In Italy, stakeholders suggest that local processing of hazelnuts and diversifying of monocultures will be an important element for a shift towards greater environmental sustainability. Likewise, local processing and direct selling could then increase employment and incomes while shorter supply chains will also positively impact the environment. Stakeholders also think that this may attract younger generations, who have a greater propensity to organic farming. Such actions are likely to have a positive impact upon the robustness and adaptability elements of resilience through diversifying away from one market avenue and having more participatory actors directly involved with the running of the system. As in Spain, this would begin to break some of the economical lock-in to the lower left of Therond et al.’s diagram. However, investment will be needed to develop local markets, processing facilities and potentially training depending upon skill levels. Governments therefore need to encourage hazelnut companies to invest some of their own profits into this, or provide funding itself. Van Ittersum et al. (Reference Van Ittersum, Meulenberg, Trijp and Candel2007) and a recent European survey (Kantar, 2020) showed that European consumers have an awareness of PGI (20 per cent of respondents) and PDO (14 per cent of respondents) labels and place importance when buying produce upon high-quality (81 per cent of respondents) locally produced foods (87 per cent of respondents), including organic (56 per cent of respondents), of which awareness has generally increased since 2017. This appreciation of labels and organic could potentially help create more market opportunities in these regions (Kneafsey et al., Reference Kneafsey, Cox, Holloway, Dowler, Venn and Tuomainen2008). Due to consumers placing importance on these types of production, care and transparency will be needed in building consumer trust, as current agricultural practices that are permitted within these labels include indoor rearing and chemical use. Public mistrust and confusion could be alleviated by redefining the production practices to align with environmentally sustainable methods, such as organic and lamb feed sourced only from local hay, for example.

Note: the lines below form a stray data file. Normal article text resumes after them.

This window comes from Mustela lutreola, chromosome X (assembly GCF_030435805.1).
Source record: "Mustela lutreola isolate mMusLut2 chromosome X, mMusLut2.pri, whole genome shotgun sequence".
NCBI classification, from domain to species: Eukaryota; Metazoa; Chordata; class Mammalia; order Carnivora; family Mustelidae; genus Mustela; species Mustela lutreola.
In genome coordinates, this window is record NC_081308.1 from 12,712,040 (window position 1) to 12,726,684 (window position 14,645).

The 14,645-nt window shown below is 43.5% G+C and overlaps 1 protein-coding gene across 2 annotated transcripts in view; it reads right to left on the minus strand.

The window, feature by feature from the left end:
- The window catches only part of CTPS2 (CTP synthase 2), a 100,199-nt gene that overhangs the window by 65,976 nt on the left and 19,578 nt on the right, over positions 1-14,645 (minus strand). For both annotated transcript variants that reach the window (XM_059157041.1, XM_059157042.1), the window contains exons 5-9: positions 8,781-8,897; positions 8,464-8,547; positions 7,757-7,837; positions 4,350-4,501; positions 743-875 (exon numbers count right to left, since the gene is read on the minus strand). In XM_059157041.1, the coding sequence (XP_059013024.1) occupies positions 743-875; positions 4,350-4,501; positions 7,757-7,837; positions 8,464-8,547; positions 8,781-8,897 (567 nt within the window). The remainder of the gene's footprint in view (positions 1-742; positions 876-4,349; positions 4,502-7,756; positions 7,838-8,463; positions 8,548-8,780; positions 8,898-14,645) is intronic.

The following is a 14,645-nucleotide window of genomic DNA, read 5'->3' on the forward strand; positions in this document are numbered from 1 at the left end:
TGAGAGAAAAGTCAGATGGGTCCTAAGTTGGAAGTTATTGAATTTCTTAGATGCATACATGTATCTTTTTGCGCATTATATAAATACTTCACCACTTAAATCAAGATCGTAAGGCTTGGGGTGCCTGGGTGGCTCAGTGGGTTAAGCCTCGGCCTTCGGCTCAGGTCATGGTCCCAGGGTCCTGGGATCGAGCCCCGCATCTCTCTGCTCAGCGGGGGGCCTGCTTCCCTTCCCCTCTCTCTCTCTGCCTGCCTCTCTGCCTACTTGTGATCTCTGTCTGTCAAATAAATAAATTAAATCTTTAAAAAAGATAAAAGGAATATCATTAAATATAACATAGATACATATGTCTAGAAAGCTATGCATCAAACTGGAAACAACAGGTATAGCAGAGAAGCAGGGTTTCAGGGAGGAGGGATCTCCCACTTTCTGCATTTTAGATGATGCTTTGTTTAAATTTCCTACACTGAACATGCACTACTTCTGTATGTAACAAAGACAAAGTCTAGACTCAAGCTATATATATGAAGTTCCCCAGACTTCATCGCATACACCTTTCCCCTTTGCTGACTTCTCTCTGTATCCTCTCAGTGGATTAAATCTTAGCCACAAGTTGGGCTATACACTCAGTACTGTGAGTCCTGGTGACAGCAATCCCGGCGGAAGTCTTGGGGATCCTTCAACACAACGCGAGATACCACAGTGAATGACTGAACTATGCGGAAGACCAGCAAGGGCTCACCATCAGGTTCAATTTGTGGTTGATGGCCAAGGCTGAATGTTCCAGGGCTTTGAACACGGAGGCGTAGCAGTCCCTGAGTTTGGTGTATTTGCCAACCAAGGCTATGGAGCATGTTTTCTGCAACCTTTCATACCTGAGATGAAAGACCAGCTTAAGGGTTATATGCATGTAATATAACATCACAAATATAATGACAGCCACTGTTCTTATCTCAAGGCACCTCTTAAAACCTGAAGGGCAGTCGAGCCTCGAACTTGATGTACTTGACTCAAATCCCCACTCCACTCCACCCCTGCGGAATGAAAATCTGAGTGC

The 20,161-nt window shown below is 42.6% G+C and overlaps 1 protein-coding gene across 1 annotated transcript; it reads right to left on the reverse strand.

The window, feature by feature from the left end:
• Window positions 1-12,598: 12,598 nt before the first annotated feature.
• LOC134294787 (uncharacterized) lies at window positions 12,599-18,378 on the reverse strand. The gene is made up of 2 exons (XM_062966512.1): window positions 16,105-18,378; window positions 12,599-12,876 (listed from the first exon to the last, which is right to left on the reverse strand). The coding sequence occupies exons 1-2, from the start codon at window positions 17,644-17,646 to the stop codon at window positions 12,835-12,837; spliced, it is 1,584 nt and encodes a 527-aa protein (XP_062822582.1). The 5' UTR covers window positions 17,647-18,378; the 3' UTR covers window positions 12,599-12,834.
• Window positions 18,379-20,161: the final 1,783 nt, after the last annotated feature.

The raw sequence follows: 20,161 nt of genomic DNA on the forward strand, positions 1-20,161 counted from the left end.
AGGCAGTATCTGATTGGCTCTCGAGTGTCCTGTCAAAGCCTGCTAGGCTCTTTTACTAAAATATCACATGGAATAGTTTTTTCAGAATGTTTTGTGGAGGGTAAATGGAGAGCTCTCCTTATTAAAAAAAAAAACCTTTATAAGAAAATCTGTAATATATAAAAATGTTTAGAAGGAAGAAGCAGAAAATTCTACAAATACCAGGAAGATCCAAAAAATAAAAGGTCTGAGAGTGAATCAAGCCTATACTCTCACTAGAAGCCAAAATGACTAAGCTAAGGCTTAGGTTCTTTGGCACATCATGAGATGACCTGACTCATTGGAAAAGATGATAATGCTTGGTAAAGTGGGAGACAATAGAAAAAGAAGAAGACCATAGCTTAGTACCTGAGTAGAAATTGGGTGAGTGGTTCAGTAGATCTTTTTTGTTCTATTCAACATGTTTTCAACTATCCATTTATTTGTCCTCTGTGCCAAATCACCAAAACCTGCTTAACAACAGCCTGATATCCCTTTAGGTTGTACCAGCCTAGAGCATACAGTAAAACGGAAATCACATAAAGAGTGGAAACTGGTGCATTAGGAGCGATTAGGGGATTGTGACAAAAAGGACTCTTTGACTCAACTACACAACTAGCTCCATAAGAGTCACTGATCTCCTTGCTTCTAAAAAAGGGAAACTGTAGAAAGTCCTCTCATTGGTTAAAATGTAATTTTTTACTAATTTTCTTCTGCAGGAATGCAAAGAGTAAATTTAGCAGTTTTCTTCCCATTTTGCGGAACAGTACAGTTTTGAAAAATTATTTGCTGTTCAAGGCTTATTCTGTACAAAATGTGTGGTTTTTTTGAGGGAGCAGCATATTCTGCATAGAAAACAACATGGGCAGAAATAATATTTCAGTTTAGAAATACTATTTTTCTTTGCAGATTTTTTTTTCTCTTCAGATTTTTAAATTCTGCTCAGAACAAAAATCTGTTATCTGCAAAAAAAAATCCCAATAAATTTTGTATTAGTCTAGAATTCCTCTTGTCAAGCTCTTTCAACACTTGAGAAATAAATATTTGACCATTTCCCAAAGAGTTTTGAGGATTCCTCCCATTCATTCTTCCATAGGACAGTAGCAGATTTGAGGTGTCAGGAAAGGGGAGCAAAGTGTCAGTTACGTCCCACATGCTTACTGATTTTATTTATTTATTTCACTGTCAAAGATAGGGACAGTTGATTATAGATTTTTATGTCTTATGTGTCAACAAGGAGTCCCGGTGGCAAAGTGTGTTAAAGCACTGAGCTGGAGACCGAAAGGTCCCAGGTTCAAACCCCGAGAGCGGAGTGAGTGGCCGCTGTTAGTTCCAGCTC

In the UK, workshop stakeholders agreed that greater institutional support is needed through government payments such as public money for public goods (Bateman & Balmford, Reference Bateman and Balmford2018; Food Farming and Countryside Commission, 2019). This may be realised through the new Environment Land Management Scheme (ELMS). ELMS has, to date, indicated three levels of agricultural management: farm-scale, farm clusters and a wider landscape scale across England. Bringing together farmers and landowners in groups, whilst working with existing groups, aims to manage the landscape more holistically. However, at the time of writing, this is subject to being jeopardised by international free trade agreements allowing imports of cheaper produce grown to lower environmental sustainability standards (DEFRA, 2020; Vigani et al., Reference Vigani, Urquhart, Black, Berry, Dwyer and Rose2020). These changes to agricultural policy, which are currently under planning, indicate that ways to address lock-ins are being considered. However, careful consideration and comparison to other policies such as trade, which may slow or reverse positive progress, is required. Stakeholders further discussed that a ‘volatility payment’ may also be needed to support farmers through a transition period where yields may suffer due to changing soil conditions (Vigani et al., Reference Vigani, Urquhart, Black, Berry, Dwyer and Rose2020). Farmers who are already tackling lock-ins to chemical use through green manures and cover crops, for example, could be better supported and connected for knowledge transfer, therefore spreading these practices. Improving knowledge exchange and transition support could further aid change through implementing practices which actively encourage biodiversity and regeneration of natural resources. Given the unique context of tenure in UK agriculture, stakeholders considered that well mediated, transparent three-way conversations between tenants, land owners and government may be needed to address challenges of land owners making unsustainable management decisions (Vigani et al., Reference Vigani, Urquhart, Black, Berry, Dwyer and Rose2020).